The History And Traditions That Make Hanukkah Light Up

Hanukkah (also spelled Chanukah) is one of the most prominent observances during the holiday season in the United States. The eight days of Hanukkah are a time of reflection, celebration, and learning for Jewish people around the world. The holiday is marked by observed rituals, as well as a number of celebratory foods and games that honor Hanukkah’s origin story.

From the ritual of lighting the menorah to the importance of traditional foods and toys, Hanukkah is a holiday with a long history and intricate set of traditions.

What is Hanukkah?

Hanukkah comes from the Hebrew word ḥănukkāh, which literally means “a dedicating.” The name comes from the holiday’s origin story: Hanukkah commemorates the rededication of the Jewish Temple in Jerusalem in the second century BCE.

According to the story in the Torah, Jewish people in Jerusalem fought for three years against the Syrians, who were led by Antiochus IV. Then, around 165 BCE, the Maccabees, led by Judas Maccabaeus, liberated Judea, and Judas ordered that the Temple be restored and cleansed. When the Temple was rededicated, however, it had plenty of lamps but not enough oil.

After liberation, according to the story in the Talmud, there was only a jar with enough oil to light the Temple’s lamps for one day. A miracle permitted the oil to burn for eight days until new consecrated oil was brought in, thus the eight days of Hanukkah.

Other names for the holiday

The nicknames for the holiday are also related to the origin story. Hanukkah is sometimes called the Feast of Dedication or, more commonly, the Festival of Lights (or Feast of Lights). This is a reference to the menorah (also called the hanukiah or chanukiah) at the heart of the Hanukkah story and celebrations.

How Hanukkah is celebrated

Lighting the menorah, and the menorah’s connection to the origin of the holiday, is at the heart of Hanukkah celebrations. The menorah is a nine-branched candelabrum. One candle is called the shammes (in Yiddish) or shammāsh (in Hebrew) and is used as a starter to light the other eight. The word shammāsh means “servant” in Hebrew, and this candle is also known as the “helper.” Each evening on the nine days of Hanukkah, one more candle is lit, with special prayers for each lighting.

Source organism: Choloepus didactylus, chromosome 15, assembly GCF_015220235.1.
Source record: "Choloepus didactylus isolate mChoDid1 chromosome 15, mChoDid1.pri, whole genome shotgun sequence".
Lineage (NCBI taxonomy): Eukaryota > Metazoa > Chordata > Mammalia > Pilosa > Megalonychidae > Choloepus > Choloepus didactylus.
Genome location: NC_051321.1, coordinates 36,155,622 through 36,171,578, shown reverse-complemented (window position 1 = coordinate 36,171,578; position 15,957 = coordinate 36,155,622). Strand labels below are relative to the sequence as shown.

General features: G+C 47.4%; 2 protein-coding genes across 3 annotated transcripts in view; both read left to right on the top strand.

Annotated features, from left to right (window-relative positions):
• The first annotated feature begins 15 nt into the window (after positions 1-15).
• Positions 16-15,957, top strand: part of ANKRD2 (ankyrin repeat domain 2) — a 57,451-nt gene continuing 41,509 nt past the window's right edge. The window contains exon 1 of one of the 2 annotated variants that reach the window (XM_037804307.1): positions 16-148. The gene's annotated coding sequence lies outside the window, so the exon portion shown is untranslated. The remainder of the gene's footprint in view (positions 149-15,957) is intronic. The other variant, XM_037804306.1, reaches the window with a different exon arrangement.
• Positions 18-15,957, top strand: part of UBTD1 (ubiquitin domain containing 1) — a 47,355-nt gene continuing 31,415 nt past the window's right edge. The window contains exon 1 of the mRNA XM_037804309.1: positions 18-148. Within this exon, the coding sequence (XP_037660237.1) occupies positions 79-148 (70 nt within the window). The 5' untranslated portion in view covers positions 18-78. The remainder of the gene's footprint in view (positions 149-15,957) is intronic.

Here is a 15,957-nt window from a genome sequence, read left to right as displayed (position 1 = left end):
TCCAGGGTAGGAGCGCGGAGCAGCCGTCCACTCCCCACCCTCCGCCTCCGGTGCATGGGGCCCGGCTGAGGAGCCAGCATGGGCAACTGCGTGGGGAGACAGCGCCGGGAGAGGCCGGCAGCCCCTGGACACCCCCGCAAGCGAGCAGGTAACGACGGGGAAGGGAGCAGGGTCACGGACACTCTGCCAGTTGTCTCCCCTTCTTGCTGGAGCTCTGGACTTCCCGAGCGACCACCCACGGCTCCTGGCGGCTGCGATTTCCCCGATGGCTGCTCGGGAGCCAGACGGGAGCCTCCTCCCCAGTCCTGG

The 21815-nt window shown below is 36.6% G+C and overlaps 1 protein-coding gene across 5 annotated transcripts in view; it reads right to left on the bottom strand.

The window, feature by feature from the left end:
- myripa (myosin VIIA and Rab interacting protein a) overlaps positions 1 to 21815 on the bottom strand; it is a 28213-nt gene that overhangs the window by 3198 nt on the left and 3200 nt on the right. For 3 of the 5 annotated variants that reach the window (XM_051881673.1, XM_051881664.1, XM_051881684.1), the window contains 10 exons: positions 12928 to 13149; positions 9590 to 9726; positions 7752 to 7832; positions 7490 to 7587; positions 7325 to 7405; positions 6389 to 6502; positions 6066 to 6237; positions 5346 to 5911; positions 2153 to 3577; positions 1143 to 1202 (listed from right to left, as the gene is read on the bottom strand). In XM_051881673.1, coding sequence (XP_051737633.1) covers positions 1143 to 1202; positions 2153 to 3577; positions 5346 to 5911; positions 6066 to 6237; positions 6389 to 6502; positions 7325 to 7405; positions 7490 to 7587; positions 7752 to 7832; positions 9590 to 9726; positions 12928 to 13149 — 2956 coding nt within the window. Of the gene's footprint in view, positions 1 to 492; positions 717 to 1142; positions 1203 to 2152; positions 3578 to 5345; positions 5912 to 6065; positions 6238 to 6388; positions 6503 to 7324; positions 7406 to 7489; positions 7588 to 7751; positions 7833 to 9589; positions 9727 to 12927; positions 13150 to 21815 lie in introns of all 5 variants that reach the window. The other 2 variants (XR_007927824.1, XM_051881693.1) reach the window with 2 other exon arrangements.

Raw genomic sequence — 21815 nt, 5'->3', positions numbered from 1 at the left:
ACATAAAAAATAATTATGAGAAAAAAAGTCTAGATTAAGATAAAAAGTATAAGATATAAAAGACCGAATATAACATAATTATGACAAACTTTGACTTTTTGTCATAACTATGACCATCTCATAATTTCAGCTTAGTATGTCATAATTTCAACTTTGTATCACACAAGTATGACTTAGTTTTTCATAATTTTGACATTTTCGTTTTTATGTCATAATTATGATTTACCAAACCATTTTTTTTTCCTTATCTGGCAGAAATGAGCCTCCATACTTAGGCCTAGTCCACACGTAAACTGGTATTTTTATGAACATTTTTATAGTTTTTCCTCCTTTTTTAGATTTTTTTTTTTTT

Early Jewish scholars had two lines of thinking regarding how the lighting should be handled. The scholar Shammai was of the belief that all eight candles should be lit on the first night and then one put out for each night. The scholar Hillel, on the other hand, proposed starting with a single candle and then lighting one more candle each night. Today, Hillel’s method is the one typically followed.

Tradition holds that followers light the menorah just after dark (though on Fridays it’s lit before dark due to Shabbat). The first to get the flame is the shammes that’s typically in the center of the menorah. Families say the Hanukkah recitation that thanks God for his commandments and for performing the original miracle of keeping the oil burning in the rededicated Temple for eight days.

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Then the shammes, and only the shammes, is used to light the subsequent candles. But this isn’t done in just any order. On the first night, the candle is placed in the farthest right position and lit. On the second night, the second candle is placed to the left of the first candle, and the person doing the lighting starts with the second candle. The pattern of placing the candles right to left, and then lighting from left to right, is repeated all eight nights.

Outside of the home, rabbis will often use the holiday to teach the scripture and community—along with dedication, Hanukkah also means education.

Food is another important part of observing Hanukkah. Traditional foods echo the importance of oil to the holiday’s origin. Sufganiyot (doughnuts) and latkes (potato pancakes), both oil-fried, are typically enjoyed. Cheese in the form of blintzes (similar to a cheese-filled crepe) and cheese Danishes are also often on the menu. These are in reference to the story of Judith, who tricked a Syrian-Greek soldier into letting his guard down by offering bread, cheese, and wine. Children are usually given chocolate coins in gold foil. These represent gelt, which is Yiddish for money, and the chocolate coins represent charity and giving.

Finally, there are the games. Cards are standard, as are dreidels. These four-sided tops are especially important, and are engraved with the words nes gadol haya sham, which means “a great miracle happened there” (or “a great miracle happened here” on dreidels in Israel).

Learn the best ways to wish someone a very happy Hanukkah here.

When is Hanukkah?

Hanukkah’s date is guided by the Jewish calendar, so the exact date varies on the Gregorian calendar that most Western cultures follow. On the Jewish calendar, Hanukkah spans from the 25th day of the month of Kislev to the second day of the month of Tevet. This generally falls in December on the Gregorian calendar, but not always.

In 2022, Hanukkah starts on the evening of December 18 and ends on the evening of December 26. In 2023, Hanukkah starts on the evening of December 7 and ends on the evening of December 15.

Illuminate your language with the vocabulary that makes Hanukkah truly light up.

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